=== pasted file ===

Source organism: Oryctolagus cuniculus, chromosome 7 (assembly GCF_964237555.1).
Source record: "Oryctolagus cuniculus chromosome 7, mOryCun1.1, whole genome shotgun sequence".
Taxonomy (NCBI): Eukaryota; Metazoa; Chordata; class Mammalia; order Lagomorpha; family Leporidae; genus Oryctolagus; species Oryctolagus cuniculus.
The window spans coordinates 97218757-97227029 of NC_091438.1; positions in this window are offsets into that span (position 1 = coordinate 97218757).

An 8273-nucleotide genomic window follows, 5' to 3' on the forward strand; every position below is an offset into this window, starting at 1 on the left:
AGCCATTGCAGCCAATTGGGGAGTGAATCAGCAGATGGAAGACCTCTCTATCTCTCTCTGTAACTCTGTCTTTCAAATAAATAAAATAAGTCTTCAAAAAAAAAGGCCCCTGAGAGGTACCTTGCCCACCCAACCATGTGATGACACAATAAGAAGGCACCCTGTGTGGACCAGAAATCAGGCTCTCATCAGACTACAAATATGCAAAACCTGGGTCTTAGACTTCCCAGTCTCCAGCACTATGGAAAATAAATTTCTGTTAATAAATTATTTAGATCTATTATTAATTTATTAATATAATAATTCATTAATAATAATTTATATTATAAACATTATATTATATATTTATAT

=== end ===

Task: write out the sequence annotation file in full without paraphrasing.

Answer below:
Source organism: Oryctolagus cuniculus, chromosome 7 (assembly GCF_964237555.1).
Source record: "Oryctolagus cuniculus chromosome 7, mOryCun1.1, whole genome shotgun sequence".
Taxonomy (NCBI): Eukaryota; Metazoa; Chordata; class Mammalia; order Lagomorpha; family Leporidae; genus Oryctolagus; species Oryctolagus cuniculus.
The window spans coordinates 97218757-97227029 of NC_091438.1; positions in this window are offsets into that span (position 1 = coordinate 97218757).

An 8273-nucleotide genomic window follows, 5' to 3' on the forward strand; every position below is an offset into this window, starting at 1 on the left:
AGCCATTGCAGCCAATTGGGGAGTGAATCAGCAGATGGAAGACCTCTCTATCTCTCTCTGTAACTCTGTCTTTCAAATAAATAAAATAAGTCTTCAAAAAAAAAGGCCCCTGAGAGGTACCTTGCCCACCCAACCATGTGATGACACAATAAGAAGGCACCCTGTGTGGACCAGAAATCAGGCTCTCATCAGACTACAAATATGCAAAACCTGGGTCTTAGACTTCCCAGTCTCCAGCACTATGGAAAATAAATTTCTGTTAATAAATTATTTAGATCTATTATTAATTTATTAATATAATAATTCATTAATAATAATTTATATTATAAACATTATATTATATATTTATAT